Forum for Science, Industry and Business

Sponsored by:     3M 
Search our Site:

 

Less ice, more water in Arctic Ocean by 2050s

03.11.2015

By the 2050s, parts of the Arctic Ocean once covered by sea ice much of the year will see at least 60 days a year of open water, according to a new modeling study led by researchers at the University of Colorado Boulder.

"We hear all the time about how sea ice extent in the Arctic is going down," says Katy Barnhart, who led the study while at CU-Boulder's Institute for Arctic and Alpine Research (INSTAAR). "That's an important measurement if you are trying to understand broad impacts of climate change in the Arctic, but it doesn't tell us about how the changes in the sea ice in the Arctic are going to affect specific places."


The Arctic Ocean will experience more days of open water by the 2050s.

Photo by Katy Barnhart

So Barnhart and her colleagues, including CIRES Fellow Jennifer Kay and INSTAAR Fellow Irina Overeem, set out to investigate the very local impacts of open water expansion patterns in the Arctic. Their work is published today in the journal Nature Climate Change.

The researchers used climate simulations from the National Center for Atmospheric Research-based Community Earth System Model to see how the number of open water, or sea-ice-free, days change from 1850 to 2100 in our planet's northernmost ocean. They also wanted to understand when open water conditions in specific locations would be completely different from preindustrial conditions.

Because most economic activity in the Arctic is along the coastline, the team focused on four coastal locations that demonstrated the range of sea ice change: Drew Point, along Alaska's North Slope; the Laptev Sea, along Siberia's northern coast; Perry Channel in the Canadian Arctic Archipelago (part of the Northwest Passage route); and Arctic Ocean regions east of Svalbard, Norway.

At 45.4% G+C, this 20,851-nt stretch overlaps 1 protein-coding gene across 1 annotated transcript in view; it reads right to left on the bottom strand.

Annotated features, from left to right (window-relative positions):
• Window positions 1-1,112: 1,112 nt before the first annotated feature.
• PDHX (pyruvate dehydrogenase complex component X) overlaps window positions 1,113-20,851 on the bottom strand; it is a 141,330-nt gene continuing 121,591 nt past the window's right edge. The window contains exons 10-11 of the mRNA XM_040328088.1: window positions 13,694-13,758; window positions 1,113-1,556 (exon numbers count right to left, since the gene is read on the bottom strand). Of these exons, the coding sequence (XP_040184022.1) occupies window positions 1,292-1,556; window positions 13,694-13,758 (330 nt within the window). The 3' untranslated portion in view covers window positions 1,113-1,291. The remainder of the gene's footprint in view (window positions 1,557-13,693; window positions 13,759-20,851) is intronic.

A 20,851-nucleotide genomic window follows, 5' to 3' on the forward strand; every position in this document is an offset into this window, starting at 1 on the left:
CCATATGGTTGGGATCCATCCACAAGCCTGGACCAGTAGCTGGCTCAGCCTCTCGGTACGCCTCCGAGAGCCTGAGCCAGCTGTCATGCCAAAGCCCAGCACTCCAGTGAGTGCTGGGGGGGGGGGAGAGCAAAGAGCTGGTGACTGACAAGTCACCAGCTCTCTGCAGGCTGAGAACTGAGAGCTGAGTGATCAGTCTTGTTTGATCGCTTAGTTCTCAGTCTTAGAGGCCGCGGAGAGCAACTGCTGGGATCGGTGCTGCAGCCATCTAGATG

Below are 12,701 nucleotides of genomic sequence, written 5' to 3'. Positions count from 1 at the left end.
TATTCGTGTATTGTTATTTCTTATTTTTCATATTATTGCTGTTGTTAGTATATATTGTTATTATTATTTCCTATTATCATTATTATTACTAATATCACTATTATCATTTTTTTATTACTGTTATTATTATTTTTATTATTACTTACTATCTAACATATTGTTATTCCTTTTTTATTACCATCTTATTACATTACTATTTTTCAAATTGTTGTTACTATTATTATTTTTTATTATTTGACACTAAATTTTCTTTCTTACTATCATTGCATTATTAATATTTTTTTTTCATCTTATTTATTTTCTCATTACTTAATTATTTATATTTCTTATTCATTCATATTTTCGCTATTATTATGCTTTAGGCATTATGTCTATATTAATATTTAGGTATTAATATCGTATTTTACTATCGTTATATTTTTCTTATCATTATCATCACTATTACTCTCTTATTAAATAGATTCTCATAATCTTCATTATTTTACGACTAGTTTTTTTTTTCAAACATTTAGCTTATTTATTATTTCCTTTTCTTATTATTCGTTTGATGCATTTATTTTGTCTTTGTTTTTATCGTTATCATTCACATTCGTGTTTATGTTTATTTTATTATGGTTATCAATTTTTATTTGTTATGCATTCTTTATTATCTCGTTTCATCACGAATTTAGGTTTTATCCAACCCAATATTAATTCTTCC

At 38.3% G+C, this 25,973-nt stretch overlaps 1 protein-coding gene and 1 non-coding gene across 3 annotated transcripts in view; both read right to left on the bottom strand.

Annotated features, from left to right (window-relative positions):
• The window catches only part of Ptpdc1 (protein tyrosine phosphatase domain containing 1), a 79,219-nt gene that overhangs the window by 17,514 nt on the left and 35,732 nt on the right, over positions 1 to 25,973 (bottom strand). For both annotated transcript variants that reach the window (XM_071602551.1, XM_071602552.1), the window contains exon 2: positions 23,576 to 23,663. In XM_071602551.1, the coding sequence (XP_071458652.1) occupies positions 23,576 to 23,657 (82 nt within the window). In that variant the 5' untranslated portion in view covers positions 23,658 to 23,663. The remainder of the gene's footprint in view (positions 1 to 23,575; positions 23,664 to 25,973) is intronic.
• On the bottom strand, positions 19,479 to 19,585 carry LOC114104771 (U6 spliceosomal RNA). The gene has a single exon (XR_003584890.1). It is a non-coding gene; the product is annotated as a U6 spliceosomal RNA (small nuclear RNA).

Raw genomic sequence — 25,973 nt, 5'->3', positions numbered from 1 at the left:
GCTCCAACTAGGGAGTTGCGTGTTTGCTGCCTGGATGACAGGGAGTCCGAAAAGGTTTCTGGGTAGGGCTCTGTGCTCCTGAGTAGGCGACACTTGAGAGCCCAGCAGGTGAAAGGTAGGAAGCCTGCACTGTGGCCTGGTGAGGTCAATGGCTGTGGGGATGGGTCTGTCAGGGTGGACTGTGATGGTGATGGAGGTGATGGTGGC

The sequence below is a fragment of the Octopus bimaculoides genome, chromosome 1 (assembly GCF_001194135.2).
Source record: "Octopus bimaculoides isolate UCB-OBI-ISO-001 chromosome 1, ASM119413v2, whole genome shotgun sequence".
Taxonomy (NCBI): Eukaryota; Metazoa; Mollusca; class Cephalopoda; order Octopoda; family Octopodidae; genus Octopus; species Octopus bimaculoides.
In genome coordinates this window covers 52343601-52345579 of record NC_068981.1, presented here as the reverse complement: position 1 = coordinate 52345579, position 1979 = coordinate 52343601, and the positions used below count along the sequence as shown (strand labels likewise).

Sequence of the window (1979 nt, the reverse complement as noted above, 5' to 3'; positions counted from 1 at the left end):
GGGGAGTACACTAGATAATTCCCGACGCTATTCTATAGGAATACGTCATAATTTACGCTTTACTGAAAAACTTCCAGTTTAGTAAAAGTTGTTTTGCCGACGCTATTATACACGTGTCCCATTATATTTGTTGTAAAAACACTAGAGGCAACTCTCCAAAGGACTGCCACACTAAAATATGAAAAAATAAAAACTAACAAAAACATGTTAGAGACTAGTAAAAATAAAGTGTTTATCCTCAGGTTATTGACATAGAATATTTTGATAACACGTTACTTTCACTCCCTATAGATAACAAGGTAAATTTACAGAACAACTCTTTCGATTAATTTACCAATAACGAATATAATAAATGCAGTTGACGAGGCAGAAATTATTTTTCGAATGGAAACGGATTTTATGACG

For example, at Drew Point, open water is already shifting from preindustrial conditions. Once present about 50 days a year on average (~1900-2000), open water is now present about 100 days a year. By the 2070s, the modeling study concludes, there could be close to 200 days a year with no sea ice at Drew Point, which is likely to worsen coastal erosion.

"We wanted to highlight places that had interesting or different stories with respect to the patterns of Arctic Ocean, atmosphere, and sea ice motion--things like coastal erosion or connections to potential sea routes," said Barnhart, now a postdoctoral fellow at the Annenberg Public Policy Center of the University of Pennsylvania. "Since we don't expect the impacts of Arctic sea ice loss to be exactly the same in Alaska as in Greenland, we looked at open water days to provide a more nuanced picture of sea ice change at specific locations."

For the study, Barnhart, Kay and their colleagues relied on climate projections from 1850 to 2100 and analyzed multiple runs or "realizations" from a single climate model.

According to their analysis, the entire Arctic coastline and most of the Arctic Ocean will experience an additional 60 days of open water each year by the 2050s, and many sites will have more than 100 additional days.

"The Arctic is warming and the sea ice is melting, with impacts on Arctic people and ecosystems," Kay said. "By the end of this century, assuming a scenario of continued business-as-usual greenhouse gas emissions, the Arctic will be in a new regime with respect to open water, fully outside the realm of what we've seen in the past."

###

The study was authored by Katherine R. Barnhart (Department of Geological Sciences and Institute for Arctic and Alpine Research, CU-Boulder; Annenberg Public Policy Center, University of Pennsylvania); Christopher R. Miller (independent statistician); Irina Overeem (Institute for Arctic and Alpine Research, CU-Boulder); Jennifer Kay (Cooperative Institute for Research in Environmental Sciences and Department of Atmospheric and Oceanic Sciences, CU-Boulder).